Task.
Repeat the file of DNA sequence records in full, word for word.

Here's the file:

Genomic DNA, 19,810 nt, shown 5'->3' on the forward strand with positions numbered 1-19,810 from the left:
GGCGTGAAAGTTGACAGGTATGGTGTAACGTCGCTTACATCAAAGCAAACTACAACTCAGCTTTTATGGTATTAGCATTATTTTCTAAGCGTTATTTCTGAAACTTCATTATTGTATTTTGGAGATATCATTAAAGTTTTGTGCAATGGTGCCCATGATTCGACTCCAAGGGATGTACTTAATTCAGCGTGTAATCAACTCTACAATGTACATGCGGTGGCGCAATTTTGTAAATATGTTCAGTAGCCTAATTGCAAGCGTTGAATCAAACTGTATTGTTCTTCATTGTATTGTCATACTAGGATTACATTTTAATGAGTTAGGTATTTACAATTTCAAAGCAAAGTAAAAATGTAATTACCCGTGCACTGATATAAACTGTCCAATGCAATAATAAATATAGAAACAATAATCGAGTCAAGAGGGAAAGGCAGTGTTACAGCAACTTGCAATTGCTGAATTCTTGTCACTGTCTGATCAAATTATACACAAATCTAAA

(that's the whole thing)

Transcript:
Genomic DNA, 19,810 nt, shown 5'->3' on the forward strand with positions numbered 1-19,810 from the left:
GGCGTGAAAGTTGACAGGTATGGTGTAACGTCGCTTACATCAAAGCAAACTACAACTCAGCTTTTATGGTATTAGCATTATTTTCTAAGCGTTATTTCTGAAACTTCATTATTGTATTTTGGAGATATCATTAAAGTTTTGTGCAATGGTGCCCATGATTCGACTCCAAGGGATGTACTTAATTCAGCGTGTAATCAACTCTACAATGTACATGCGGTGGCGCAATTTTGTAAATATGTTCAGTAGCCTAATTGCAAGCGTTGAATCAAACTGTATTGTTCTTCATTGTATTGTCATACTAGGATTACATTTTAATGAGTTAGGTATTTACAATTTCAAAGCAAAGTAAAAATGTAATTACCCGTGCACTGATATAAACTGTCCAATGCAATAATAAATATAGAAACAATAATCGAGTCAAGAGGGAAAGGCAGTGTTACAGCAACTTGCAATTGCTGAATTCTTGTCACTGTCTGATCAAATTATACACAAATCTAAA